In October, the World Health Organization (WHO) released a report stating that all processed meat will now be classified as carcinogenic to humans, placing them in the same category as smoking or asbestos. This statement was based on evidence from over 800 studies conducted over a span of 20 years. The article reports that the risk of developing cancer, specifically colorectal cancer, increases by 18% for each 50 gram portion of processed meat consumed. This is equivalent to 2-4 slices of deli meat, depending on the type and brand. The WHO also noted that unprocessed red meat such as beef, pork, lamb, and goat are “probably carcinogenic”.

So what does this all mean?

Although this report may seem startling, this information is not new. For many years, the American Heart Association has endorsed a diet low in both processed and red meat. Processed meats contain high amounts of sodium and other preservatives, which adversely affect health, increasing the risk of heart disease and diabetes. Red meats have also been linked to an increased risk for heart disease and diabetes for many years due to their amounts of cholesterol and saturated fat. Try to follow some of these simple tips to make smarter meat choices:

Choose From:

  • Fish and shellfish
  • Fish high in Omega-3 fatty acids such as salmon, mackerel, tuna, and trout
  • Poultry without the skin
  • Trimmed lean meats
  • Buy “choice” or “select” grades of beef rather than “prime”

Pay Attention to Portion Size:

  • Consume no more than 6 oz per day
  • 3 oz cooked meat is about the size of a deck of cards

Meal Preparation:

  • Remove skin and trim off any visible fat before cooking
  • Prepare meats by baking, broiling, roasting, or stir-frying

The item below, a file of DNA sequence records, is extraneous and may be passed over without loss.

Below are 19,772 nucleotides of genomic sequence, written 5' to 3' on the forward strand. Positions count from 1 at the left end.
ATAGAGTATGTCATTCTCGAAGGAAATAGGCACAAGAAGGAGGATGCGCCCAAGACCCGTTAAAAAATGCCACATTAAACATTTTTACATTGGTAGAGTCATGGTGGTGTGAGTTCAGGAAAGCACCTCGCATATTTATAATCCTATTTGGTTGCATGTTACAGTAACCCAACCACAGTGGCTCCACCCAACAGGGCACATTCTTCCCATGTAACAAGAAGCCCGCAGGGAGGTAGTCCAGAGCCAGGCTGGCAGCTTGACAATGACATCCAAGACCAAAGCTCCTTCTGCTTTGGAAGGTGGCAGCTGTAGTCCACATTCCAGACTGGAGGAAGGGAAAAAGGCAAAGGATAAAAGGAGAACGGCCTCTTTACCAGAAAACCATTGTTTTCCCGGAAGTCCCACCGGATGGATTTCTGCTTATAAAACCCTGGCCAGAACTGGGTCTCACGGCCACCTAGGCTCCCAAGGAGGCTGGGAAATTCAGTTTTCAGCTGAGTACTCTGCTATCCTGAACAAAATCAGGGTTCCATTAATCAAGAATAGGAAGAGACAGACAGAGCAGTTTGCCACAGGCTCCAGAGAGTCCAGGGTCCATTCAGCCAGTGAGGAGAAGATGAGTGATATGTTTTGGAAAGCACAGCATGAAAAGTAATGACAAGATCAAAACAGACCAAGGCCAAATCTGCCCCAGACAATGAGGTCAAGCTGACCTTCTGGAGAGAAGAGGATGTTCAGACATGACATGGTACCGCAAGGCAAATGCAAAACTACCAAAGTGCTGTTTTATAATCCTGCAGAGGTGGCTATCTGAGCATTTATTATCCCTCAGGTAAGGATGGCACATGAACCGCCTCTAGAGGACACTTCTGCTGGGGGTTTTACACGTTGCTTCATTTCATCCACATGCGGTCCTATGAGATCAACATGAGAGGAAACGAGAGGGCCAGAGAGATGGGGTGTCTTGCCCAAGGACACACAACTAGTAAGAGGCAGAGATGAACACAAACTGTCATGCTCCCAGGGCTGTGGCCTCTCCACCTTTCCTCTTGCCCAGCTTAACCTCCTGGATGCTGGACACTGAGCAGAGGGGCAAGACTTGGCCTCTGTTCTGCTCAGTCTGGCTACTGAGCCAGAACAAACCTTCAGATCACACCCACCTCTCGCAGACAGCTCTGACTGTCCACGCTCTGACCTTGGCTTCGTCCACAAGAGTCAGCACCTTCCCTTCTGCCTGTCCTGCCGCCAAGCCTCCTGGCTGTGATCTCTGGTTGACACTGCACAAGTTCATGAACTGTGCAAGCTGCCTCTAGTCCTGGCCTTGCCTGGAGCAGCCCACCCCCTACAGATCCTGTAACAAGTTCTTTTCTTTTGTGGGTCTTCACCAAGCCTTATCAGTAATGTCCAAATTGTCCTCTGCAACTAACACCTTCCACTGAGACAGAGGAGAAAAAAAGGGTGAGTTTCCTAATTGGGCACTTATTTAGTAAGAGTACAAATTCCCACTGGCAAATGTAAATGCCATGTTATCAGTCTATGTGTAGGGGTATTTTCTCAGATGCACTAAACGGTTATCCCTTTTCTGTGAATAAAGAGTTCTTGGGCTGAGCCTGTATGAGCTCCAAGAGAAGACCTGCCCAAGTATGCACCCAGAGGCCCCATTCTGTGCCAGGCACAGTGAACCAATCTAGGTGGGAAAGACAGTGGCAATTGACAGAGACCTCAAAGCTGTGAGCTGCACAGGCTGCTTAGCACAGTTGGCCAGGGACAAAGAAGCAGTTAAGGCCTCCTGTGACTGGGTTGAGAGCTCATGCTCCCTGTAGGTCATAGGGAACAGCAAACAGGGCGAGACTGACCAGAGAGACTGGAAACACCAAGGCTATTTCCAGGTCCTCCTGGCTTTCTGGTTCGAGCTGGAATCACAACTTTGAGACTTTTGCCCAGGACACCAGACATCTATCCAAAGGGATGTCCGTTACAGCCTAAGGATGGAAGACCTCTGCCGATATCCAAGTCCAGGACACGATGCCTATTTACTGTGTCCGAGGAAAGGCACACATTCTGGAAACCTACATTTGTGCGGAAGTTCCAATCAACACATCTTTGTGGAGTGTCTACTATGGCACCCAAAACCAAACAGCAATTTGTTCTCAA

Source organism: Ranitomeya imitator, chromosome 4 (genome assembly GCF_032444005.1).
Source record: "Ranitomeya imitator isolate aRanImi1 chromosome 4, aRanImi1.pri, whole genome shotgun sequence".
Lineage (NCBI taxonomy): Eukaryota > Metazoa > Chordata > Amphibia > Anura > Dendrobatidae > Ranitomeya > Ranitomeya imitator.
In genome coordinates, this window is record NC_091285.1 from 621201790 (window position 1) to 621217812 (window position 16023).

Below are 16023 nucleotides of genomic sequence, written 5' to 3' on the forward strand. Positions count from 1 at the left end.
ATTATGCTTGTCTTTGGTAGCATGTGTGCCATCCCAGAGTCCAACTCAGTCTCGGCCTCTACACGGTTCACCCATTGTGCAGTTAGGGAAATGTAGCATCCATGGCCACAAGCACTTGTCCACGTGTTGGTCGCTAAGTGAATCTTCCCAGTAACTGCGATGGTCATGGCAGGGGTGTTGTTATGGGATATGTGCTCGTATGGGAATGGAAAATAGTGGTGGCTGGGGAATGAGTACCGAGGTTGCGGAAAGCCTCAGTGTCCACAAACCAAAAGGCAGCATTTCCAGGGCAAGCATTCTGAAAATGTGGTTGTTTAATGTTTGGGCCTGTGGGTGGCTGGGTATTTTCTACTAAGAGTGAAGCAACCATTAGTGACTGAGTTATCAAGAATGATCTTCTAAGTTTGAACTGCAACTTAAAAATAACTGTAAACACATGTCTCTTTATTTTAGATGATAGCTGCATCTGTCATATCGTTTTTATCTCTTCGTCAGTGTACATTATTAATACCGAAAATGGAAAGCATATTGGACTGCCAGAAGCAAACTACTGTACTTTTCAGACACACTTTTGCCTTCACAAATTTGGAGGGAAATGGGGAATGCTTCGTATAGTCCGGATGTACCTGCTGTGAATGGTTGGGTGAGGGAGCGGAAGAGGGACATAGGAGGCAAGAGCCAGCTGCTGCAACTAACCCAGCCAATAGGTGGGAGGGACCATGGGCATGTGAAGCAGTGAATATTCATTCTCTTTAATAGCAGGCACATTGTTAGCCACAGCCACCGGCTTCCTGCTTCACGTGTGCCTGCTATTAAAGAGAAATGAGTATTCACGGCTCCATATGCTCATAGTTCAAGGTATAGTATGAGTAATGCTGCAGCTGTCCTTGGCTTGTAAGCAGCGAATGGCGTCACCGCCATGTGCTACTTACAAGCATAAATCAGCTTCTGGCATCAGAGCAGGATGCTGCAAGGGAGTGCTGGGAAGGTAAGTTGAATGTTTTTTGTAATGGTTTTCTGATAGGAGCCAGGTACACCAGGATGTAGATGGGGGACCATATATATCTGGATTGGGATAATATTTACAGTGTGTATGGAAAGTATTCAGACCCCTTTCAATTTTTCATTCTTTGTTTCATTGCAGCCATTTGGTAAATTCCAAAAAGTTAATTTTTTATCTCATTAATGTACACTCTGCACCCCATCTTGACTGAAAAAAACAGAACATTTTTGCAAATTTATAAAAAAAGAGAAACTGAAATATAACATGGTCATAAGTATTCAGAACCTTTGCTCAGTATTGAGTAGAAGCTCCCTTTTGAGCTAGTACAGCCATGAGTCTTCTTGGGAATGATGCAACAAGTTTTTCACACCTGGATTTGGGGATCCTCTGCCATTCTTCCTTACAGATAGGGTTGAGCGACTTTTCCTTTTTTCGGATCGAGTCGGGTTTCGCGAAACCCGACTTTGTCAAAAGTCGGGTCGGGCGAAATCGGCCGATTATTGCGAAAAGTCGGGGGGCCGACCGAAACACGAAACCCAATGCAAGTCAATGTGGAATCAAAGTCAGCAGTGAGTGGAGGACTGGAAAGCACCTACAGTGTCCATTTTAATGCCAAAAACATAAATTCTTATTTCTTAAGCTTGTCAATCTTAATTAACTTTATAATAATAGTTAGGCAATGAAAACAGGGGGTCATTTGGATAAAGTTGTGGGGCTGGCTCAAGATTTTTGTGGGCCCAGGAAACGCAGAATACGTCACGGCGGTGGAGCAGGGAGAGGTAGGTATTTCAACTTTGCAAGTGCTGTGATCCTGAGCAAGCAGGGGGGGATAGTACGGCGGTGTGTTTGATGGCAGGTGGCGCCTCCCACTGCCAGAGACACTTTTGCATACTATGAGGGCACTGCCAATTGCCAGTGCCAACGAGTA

• Limit the use high calorie or high salt marinades and sauces

Alternative Sources of Protein:

  • Beans, lentils, soybeans or tofu (1 cup is equivalent to a 2-oz serving of meat)
  • Milk, yogurt (especially Greek), cheese
  • Nuts or nut butters
  • Eggs

The American Heart Association also promotes going meatless at least one day a week. This not only helps to reduce your intake of meat, but it also helps to add variety to your diet. Trying new foods and exploring new ways to prepare meals, can be a fun, creative, and healthy experience. Remember eating a variety of food and moderating portion size is key to a healthy diet!


Butternut Squash Black Bean Chili

Serves 4

  • 2 tablespoons extra virgin olive oil
  • 1 butternut squash, peeled and diced
  • 1 onion, diced
  • 4 cloves garlic, minced
  • 2 tablespoons ancho chili powder
  • 1/2 teaspoon ground chipotle chili powder
  • 1 tablespoon ground cumin
  • 1/2 teaspoon salt
  • 1/4 teaspoon pepper
  • 2 1/2 cups vegetable broth
  • 2 (15 ounce) cans black beans, rinsed
  • 1 (15 ounce) can tomatoes with green peppers
  • 4 teaspoons lime juice
  • 1/2 cup chopped cilantro


Place the oil in a large pot or dutch oven over medium-high heat. Add the butternut squash and onion and cook for about 4 minutes, or until the onion softens slightly. Season with garlic, chili powders, cumin and salt. Stir to ensure the spices are evenly distributed and cook for about 30 seconds more, or until they become fragrant.

Add the stock and bring the mixture to a simmer. Cover, reduce heat to medium-low and simmer for about 10 minutes, or until the butternut squash is tender.

Add the beans, tomatoes and lime juice to the pot. Increase heat to high and cook for about 4-5 minutes, or until the sauce has reduced slightly. Remove from heat, stir in the cilantro and enjoy!

More meatless recipes can be found at